The Battle of Lepanto took place on October 7th, 1571. Occupied by the Turks in 1498, Lepanto is chiefly celebrated for the victory won by the combined papal, Spanish, Venetian, and Genoese fleets, under Don John of Austria. The Turks had 208 galleys and 66 small ships; the Christian fleet about the same number. The crusaders lost 17 ships and 7500 men; 15 Turkish ships were sunk and 177 taken, from 20,000 to 30,000 men disabled, and from 12,000 to 15,000 Christian rowers, slaves on the Turkish galleys, were delivered. Though this victory did not accomplish all that was hoped for, since the Turks appeared the very next year with a fleet of 250 ships before Modon and Cape Matapan, it was of great importance as being the first great defeat of the Muslim forces on the sea. Held by the Venetians from 1687 to 1689, and thence by the Turks until 1827, it became in the latter year part of the new Greek realm. Today Naupactus, chief town of the district in the province of Arcarnania and Ætolia, has 4,500 inhabitants, all Orthodox Greeks. The site today is rather small and silted up; the strait connects the Bay of Patras with the Gulf of Corinth.
Miguel de Cervantes, a soldier for Habsburg Spain, was so severely wounded in the hand at Lepanto that he became a writer. The Holy League credited the victory to the Virgin Mary, whose intercession with God they had implored for victory through the use of the Rosary. Andrea Doria had kept a copy of the image of Our Lady of Guadalupe given to him by King Philip II of Spain in his ship’s state room. Pope Pius V instituted a new Catholic feast day of Our Lady of Victory to commemorate the battle, which is now celebrated by the Catholic Church as the feast of Our Lady of the Rosary.
The Best Is Yet To Come, by Martin Nowak,
DSPT Fellow and Professor at Harvard University
2015 DSPT Commencement Address
Posted in Blog
“It is easy to give way to the dominant tendency to surrender to the spirit of the age and the spirit of the world by shutting our eyes to the errors of public opinion and the evils and injustice of popular action … But it is also easy, and it is a more insidious temptation, to adopt an attitude of negative hostility to the spirit of the age and to take refuge in a narrow and exclusive fanaticism which is essentially the attitude of the heretic and the sectarian and which does more to discredit Christianity and render it ineffective than even worldliness and time-serving. For the latter are, so to speak, external to the Church’s life, whereas the former poisons the sources of its spiritual action and causes it to appear hateful in the eyes of men of good will.”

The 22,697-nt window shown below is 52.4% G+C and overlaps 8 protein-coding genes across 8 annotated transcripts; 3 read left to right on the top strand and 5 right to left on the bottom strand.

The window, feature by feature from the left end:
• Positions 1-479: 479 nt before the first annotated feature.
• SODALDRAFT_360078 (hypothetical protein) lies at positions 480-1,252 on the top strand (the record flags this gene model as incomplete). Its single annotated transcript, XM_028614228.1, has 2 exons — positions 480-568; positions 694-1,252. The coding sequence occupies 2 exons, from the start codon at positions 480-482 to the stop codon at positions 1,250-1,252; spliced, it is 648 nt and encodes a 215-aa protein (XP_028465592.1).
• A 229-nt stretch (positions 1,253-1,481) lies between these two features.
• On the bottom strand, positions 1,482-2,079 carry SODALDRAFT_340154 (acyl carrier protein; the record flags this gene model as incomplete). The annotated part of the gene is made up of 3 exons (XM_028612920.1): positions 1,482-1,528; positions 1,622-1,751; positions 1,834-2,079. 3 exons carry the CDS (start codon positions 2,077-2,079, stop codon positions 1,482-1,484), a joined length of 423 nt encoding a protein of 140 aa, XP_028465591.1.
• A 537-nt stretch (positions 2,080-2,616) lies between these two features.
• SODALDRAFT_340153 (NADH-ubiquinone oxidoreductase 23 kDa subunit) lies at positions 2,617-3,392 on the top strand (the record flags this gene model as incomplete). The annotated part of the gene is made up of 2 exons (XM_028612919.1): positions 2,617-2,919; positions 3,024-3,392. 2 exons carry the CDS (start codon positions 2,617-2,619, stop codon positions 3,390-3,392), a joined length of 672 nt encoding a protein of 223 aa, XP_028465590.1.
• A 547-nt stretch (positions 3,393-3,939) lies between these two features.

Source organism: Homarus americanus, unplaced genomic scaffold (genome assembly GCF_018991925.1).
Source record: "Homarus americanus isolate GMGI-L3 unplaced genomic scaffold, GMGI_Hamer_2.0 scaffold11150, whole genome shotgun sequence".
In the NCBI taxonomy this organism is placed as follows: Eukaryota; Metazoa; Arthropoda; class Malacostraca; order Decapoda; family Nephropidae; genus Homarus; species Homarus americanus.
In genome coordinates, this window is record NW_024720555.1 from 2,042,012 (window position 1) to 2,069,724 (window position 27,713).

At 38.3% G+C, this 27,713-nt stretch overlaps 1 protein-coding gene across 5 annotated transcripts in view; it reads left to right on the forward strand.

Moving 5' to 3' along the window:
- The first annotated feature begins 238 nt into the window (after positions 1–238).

– Christopher Dawson (1939)
By their fruits you shall know them. A lot of people who get paid to think logically, rationally, and lucidly are overpaid. One who has performed these essential tasks above and beyond his pay-grade is Fr. James Schall, S.J. For the digital age, this piece (link below) is longer than most, but it repays the time it takes to read it many times over. A faithful Catholic philosopher, tested by a long stint at Georgetown University, Fr. Schall has learned how to elude capture by fashionable intellectual trends. Hear him out.
The Church exists to make us aware that Christ has profoundly altered mankind’s existential and eschatological circumstances and to help us adjust our lives accordingly. Secondarily, she may use her powers of persuasion to urge the adoption of moral standards and social arrangements most congenial to man’s Christ-altered condition. As for the Church’s primary duty, there will always be scandals, for our sin-ridden impulse is to insist on having our own way. When it comes to the Church’s ancillary task of giving prudential counsel on how best to use material resources or on what political or economic arrangements are most conducive to human flourishing, her admonitions might receive a more attentive hearing if accompanied by her awareness that these are matters beyond her inherent competence. She cannot avoid certain scandals related to her primary duty. When it comes to more worldly matters, however, her advice will more likely receive a proper hearing if given in an avuncular and not a hectoring tone.
For example, this from someone who seems otherwise favorably predisposed to the teachings of the Church:
“While rightly speaking against a culture of ‘practical relativism,’ [Pope Francis] states that the same ‘thinking that leads to sexual exploitation of children…is also the mindset of those who say: Let us allow the invisible forces of the market to regulate the economy, and consider their impact on society and nature as collateral damage.’
“Perhaps I misunderstand the Holy Father’s point. Does he mean to say that anyone who trusts the billions of individual decisions which constitute ‘the market’ is no better than one who sells children into sex slavery? Or is it only those who also dismiss the ‘collateral damage’ that are, for all intents and purposes, members of ISIS? Was this meant as a challenge, or an insult? I know how I took it.”
– Neal Dewing